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Outside of Salt Lake County, the dozen county and regional health departments that handle WIC were "completely closed down," said Tom Hudachko, state Health Department spokesman.
"They were not even able to staff their offices like they can in Salt Lake County, where they can provide counseling. They can’t accept new clients and are not able to issue new vouchers for existing clients," he added, noting that there are 66,000 recipients of WIC aid statewide.
Some 25,000 of those who reside in Salt Lake County can expect limited relief because of the emergency county appropriation.
The shutdown also has impacted 270 workers in local health departments along with 20 at the state level. Most have been furloughed, Hudachko said, although it is difficult to say specifically how many because in some local agencies, the employees perform multiple tasks, not all of which are federally funded.
At the state Health Department, he said, three WIC-related people are still working — the program manager and a financial officer who are keeping track of existing vouchers as they’re redeemed and a nutritionist who is answering calls on a department hotline.
Shutdown ‘poster child’ » "This program really is the poster child for the government shutdown," Hudachko observed. "We have tens of thousands of people who can’t get formula for their children. It’s certainly pretty real to them."
The federal government’s breakdown triggered a grassroots response through social media. A Facebook site called "The People’s WIC — Utah" was set up to help. By Wednesday afternoon, there were multiple entries from WIC recipients describing their needs as well as offers from people in several communities who offered to donate or collect foodstuffs for those in need.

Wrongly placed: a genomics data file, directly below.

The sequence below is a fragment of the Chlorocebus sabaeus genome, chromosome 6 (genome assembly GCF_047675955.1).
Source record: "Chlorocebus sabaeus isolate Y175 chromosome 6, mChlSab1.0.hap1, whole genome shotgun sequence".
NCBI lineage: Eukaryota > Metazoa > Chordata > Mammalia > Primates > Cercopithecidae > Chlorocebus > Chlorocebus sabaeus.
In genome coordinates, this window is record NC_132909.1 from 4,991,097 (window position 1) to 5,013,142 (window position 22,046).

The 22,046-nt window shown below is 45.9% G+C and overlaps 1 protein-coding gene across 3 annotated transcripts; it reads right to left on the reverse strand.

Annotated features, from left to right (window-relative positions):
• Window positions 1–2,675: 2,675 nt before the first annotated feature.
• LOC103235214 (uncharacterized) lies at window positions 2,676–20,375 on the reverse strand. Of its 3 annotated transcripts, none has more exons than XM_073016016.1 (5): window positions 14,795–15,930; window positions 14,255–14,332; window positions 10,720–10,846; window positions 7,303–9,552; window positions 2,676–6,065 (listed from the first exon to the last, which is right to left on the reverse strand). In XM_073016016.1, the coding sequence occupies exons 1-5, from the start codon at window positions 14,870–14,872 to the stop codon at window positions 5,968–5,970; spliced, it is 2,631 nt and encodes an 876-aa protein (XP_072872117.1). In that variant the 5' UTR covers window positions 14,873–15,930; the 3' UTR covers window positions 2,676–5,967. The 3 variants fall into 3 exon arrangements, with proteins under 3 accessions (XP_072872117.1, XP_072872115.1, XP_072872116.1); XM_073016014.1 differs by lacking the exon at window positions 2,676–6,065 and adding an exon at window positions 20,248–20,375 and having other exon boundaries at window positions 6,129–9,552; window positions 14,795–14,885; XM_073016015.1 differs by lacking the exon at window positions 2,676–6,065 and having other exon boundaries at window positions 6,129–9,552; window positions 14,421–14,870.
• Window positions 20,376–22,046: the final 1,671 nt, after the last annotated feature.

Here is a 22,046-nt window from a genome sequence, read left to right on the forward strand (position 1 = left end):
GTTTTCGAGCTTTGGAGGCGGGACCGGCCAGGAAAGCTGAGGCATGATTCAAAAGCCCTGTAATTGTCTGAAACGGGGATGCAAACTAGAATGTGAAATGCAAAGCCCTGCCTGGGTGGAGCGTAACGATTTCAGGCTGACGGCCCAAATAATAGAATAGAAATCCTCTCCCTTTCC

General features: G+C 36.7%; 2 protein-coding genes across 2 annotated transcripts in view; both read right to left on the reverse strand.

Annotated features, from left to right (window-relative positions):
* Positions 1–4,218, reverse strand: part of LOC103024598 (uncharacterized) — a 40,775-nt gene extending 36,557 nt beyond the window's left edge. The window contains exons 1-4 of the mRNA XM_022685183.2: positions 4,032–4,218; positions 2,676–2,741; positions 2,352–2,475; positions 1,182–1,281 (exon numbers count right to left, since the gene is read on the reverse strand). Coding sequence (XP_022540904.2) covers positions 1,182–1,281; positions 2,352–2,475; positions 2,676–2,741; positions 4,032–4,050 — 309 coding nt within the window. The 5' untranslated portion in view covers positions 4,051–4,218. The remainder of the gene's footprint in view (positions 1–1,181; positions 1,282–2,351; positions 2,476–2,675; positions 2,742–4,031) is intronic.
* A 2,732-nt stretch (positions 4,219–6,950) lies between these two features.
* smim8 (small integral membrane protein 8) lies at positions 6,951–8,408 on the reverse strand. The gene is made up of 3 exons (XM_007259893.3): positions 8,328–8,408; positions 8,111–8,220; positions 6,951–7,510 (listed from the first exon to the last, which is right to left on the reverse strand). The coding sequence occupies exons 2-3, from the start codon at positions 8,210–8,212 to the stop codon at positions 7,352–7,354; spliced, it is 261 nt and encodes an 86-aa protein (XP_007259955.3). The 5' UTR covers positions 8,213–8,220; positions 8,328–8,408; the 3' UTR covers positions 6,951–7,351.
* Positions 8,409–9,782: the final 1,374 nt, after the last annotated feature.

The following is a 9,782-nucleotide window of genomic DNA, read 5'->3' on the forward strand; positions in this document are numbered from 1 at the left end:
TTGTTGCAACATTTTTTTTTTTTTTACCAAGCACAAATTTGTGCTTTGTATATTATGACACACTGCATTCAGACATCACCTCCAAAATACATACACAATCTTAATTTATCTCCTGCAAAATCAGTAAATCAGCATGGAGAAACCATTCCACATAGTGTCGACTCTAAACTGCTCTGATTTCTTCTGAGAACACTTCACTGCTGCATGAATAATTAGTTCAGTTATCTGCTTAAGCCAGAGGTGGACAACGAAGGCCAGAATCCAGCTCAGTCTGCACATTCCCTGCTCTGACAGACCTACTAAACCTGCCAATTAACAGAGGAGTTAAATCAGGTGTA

Jen Gallegos in Tooele said she had coupons for $5 off a couple of brands of infant formula. Amanda Chappell in Smithfield posted that she had "lots of jars of baby food." Heather Pimley Palmer of Saratoga Springs volunteered her home as a drop-off point for donations to help people in northern Utah County.
"Any families that are in need of anything, please contact me and we will do all we can to get you what you need," she wrote, adding a smiley face to her post.
In Price, local La Leche League group founder Chapel Taylor-Olsen offered breast feeding counseling, knowing there were plenty of people having difficulty finding formula.
"It’s a huge problem for everyone involved," she said in a telephone interview, adding that the government shutdown "feels a little unnecessary." Still, she vowed, "I can only go so far physically, but I can try to do as much as I can over the phone or by email."
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